Professional Development Coordinator Danielle Gothie (standing) works with a group of El Dorado Community School teachers during a Meaning Making training.
Professional Development Specialist Doris Rivera (standing) observes another group.
October 28, 2015 – The Los Alamos National Laboratory (LANL) Foundation's Inquiry Science Education Consortium (ISEC) Instructional Team provides on-site training as part of the program's commitment to ongoing learning opportunities for teachers.
The ISEC Instructional Team provided training on the benefits of "meaning making" to teachers at the K-8 El Dorado Community School, not just those using the ISEC materials and curriculum.
The session involved an engineering lesson with the criteria to design a car that can travel a certain distance and carry a load. Using a defined set of materials—binder clips, straws, plastic disk wheels, cards, tape, and wooden sticks—in a 10-minute time limit were the specified constraints.
"Teachers, as we take you through the lesson cycle as students, ask yourselves how this translates to your classroom,” said Gwen Warniment. As program director, her vision for ISEC, in addition to providing meaningful STEM education opportunities for students and teachers alike, is to promote teacher leadership and become a professional development hub.
The teachers collaboratively built their cars, documented the process, and drew a diagram of their model labeling its features. Each team gave their cart a test run down a ramp in the hallway, measuring the distance traveled.
Afterward, the whole group reconvened for meaning making, one of the key elements to inquiry learning and student engagement. In a circle on the carpet, teams shared their learning experiences, guided by the focus question—what are the important features of a cart that will allow it to move from here to there? They examined why some vehicles moved farther than others, the function of the bearings, and how to make adjustments like changing the location of the axle that would reduce friction.
"This informal circle gives students who struggle a safe place to express themselves," noted one teacher. "This is a good way to practice vocabulary and model thinking," added another.
Deeper learning occurs when students become the teachers as they are drawn in by the discussion. “Inquiry pedagogy is the toughest type of instruction," said Gwen. "Be aware of what is effective and also the challenges."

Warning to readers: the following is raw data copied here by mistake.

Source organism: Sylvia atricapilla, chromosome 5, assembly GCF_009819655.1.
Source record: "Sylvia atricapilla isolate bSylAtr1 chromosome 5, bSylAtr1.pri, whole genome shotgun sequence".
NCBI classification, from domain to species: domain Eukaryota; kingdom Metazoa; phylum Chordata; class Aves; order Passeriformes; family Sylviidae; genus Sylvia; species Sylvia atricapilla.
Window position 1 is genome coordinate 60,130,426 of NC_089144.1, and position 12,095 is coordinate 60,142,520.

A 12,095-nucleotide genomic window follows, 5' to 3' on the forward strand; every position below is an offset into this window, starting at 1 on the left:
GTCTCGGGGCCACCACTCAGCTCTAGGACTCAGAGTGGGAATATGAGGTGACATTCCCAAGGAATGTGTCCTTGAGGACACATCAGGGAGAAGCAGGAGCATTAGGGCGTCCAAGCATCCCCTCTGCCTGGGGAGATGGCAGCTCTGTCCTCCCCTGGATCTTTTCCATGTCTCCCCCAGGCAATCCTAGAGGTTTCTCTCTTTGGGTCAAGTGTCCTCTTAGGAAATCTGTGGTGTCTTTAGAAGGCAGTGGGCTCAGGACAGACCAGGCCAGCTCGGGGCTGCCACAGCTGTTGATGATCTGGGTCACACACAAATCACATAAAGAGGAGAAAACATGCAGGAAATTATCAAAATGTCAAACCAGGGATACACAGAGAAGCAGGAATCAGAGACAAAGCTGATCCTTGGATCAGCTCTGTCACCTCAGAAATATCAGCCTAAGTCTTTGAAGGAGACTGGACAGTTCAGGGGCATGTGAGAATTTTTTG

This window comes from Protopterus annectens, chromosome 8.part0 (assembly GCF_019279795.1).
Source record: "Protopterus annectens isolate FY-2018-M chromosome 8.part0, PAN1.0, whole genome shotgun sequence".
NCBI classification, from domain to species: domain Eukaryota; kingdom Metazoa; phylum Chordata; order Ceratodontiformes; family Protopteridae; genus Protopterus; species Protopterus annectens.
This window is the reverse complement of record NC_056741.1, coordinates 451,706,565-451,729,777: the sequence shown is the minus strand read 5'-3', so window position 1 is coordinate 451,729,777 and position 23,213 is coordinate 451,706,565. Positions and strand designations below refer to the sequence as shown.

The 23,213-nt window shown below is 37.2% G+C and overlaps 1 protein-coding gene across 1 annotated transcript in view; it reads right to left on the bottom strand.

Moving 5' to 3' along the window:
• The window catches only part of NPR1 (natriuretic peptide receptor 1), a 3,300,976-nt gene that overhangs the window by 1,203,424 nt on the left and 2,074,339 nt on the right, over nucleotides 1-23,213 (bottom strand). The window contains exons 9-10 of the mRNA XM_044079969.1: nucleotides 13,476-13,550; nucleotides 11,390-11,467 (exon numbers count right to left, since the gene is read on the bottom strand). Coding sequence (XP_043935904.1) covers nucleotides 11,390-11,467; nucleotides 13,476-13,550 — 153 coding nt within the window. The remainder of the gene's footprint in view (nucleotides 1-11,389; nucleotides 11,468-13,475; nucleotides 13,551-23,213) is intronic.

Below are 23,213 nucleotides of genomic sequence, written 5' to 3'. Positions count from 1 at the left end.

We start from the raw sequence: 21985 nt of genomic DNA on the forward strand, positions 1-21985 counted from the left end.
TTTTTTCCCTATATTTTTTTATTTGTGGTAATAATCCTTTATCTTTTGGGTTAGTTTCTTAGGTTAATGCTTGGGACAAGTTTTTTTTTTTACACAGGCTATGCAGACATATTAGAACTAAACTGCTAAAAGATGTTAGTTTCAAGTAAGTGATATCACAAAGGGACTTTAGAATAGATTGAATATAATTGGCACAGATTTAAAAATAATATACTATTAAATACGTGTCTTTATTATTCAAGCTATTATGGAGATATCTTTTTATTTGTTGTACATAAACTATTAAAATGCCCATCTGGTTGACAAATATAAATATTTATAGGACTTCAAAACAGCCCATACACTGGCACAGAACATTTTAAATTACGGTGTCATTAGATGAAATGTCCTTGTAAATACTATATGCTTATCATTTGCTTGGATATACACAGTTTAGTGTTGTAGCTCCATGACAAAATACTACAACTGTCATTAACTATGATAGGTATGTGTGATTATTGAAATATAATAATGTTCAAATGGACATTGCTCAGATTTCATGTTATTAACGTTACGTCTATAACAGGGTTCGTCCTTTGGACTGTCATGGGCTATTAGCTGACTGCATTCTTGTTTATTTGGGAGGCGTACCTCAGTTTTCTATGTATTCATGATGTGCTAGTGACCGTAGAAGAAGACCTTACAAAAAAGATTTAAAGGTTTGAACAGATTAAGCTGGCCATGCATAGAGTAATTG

Student collaboration, speaking, and listening are Common Core standards that can be reinforced with inquiry learning across all subjects. Drawing and notebooking are valuable to make student thinking visible for both themselves and their peers.
Teachers shared challenges including classroom management, different learning styles, and "air-time equity" where all voices are heard. The group agreed upon the importance of trust within the classroom community that allows students to safely explore in their own ways. Teachers also shared their concerns around how the learning objective can become overshadowed by competitiveness, fear, or feelings of failure.
Anne Darton, principal at El Dorado Community School, recognizes the value of professional development for her staff and sees that the assessment and meaning making strategies can be applied to different areas of education, not just science instruction.
“Our priorities are to increase rigor and student engagement,” she said. “ISEC connects those concepts in student learning, and the training offers strategies to engage students with the content. The ISEC team listens. They know what it's like to be in the classroom and what resonates with teachers."
For more information or to schedule educational professional development with the ISEC Instructional Team, please contact Danielle Gothie, Professional Development Coordinator for the ISEC Program, at firstname.lastname@example.org or 505.753.8890 ext 117.
Teachers collaboratively build, test, then discuss their projects, modeling inquiry learning during the meaning making professional development.
Photos: Andrea Multari, ©LANL Foundation